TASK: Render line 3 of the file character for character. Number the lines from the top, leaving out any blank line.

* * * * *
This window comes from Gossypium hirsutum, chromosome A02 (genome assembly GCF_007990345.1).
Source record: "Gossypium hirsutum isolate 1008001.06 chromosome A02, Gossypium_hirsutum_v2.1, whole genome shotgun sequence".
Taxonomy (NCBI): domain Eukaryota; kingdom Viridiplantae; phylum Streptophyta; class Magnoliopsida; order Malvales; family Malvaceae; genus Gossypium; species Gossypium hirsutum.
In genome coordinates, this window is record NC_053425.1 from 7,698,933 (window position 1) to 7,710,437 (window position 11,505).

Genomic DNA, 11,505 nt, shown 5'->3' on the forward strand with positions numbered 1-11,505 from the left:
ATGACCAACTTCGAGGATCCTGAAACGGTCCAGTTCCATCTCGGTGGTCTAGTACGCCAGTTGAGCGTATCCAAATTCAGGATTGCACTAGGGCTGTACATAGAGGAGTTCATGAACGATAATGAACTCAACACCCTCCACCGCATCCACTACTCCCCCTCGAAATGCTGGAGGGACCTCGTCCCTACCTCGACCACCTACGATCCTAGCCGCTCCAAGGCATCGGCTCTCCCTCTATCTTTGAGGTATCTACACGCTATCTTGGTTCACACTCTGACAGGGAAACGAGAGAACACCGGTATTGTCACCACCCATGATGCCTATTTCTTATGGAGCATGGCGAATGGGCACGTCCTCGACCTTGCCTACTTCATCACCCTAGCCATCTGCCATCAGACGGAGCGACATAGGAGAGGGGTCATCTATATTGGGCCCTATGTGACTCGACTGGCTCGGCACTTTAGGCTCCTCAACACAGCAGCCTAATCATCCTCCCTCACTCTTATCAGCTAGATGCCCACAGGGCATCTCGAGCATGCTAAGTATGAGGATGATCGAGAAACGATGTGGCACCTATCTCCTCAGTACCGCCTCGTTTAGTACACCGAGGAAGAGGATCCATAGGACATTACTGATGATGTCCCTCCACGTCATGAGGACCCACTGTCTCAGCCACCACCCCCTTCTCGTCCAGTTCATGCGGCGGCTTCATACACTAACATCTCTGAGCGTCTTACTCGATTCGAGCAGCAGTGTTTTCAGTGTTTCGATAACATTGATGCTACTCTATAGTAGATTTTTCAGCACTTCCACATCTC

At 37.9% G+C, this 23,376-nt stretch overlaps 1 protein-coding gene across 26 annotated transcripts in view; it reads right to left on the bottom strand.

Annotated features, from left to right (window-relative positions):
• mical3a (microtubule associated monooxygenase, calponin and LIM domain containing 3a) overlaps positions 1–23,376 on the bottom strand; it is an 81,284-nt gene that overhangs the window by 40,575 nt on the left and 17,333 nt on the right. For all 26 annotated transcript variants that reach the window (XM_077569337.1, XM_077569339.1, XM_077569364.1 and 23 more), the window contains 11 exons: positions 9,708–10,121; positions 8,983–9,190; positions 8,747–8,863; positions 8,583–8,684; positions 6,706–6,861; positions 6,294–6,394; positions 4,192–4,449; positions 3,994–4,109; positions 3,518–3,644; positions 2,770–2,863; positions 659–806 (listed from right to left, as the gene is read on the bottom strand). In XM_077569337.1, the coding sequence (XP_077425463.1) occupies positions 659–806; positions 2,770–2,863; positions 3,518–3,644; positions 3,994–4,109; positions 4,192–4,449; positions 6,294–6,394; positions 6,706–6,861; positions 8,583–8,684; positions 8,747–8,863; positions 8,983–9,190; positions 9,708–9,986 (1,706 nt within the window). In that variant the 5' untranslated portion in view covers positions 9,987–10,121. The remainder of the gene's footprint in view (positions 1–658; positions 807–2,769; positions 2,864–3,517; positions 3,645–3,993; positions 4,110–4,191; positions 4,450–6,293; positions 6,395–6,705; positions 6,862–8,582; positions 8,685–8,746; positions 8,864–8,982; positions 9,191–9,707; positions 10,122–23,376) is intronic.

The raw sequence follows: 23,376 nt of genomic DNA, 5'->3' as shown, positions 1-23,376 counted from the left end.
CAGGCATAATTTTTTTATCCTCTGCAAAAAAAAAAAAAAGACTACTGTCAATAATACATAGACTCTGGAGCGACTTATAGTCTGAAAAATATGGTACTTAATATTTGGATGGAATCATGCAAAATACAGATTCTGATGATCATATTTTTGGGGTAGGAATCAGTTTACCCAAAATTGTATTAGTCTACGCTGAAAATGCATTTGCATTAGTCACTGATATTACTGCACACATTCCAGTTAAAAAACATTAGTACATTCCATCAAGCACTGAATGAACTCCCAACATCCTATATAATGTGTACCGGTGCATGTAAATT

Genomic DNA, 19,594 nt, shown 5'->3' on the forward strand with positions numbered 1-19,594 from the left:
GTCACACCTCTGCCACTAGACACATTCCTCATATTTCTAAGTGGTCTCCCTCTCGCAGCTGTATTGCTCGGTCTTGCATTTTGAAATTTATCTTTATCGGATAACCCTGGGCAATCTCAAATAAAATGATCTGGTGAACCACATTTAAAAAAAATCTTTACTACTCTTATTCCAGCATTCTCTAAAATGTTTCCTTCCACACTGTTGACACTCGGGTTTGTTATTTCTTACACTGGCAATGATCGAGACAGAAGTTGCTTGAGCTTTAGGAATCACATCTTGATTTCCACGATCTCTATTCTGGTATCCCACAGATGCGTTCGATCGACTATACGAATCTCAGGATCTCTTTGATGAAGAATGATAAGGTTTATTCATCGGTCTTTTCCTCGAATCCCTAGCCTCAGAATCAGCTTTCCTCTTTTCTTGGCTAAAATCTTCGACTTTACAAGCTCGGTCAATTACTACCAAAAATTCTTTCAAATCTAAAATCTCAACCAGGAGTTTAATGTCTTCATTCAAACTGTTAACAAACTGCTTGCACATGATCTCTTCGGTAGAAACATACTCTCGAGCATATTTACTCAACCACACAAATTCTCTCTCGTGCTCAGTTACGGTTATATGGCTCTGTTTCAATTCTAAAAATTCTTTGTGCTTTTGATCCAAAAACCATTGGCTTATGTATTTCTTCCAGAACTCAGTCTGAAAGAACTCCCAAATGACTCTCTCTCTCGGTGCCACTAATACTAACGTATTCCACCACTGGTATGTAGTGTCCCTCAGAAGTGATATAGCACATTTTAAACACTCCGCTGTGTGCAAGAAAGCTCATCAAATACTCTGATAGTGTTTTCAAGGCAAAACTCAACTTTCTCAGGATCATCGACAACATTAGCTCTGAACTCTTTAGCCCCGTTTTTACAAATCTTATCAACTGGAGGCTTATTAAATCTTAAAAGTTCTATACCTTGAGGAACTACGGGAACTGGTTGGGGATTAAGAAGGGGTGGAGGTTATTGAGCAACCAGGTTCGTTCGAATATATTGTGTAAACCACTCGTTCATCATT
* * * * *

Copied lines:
Taxonomy (NCBI): domain Eukaryota; kingdom Viridiplantae; phylum Streptophyta; class Magnoliopsida; order Malvales; family Malvaceae; genus Gossypium; species Gossypium hirsutum.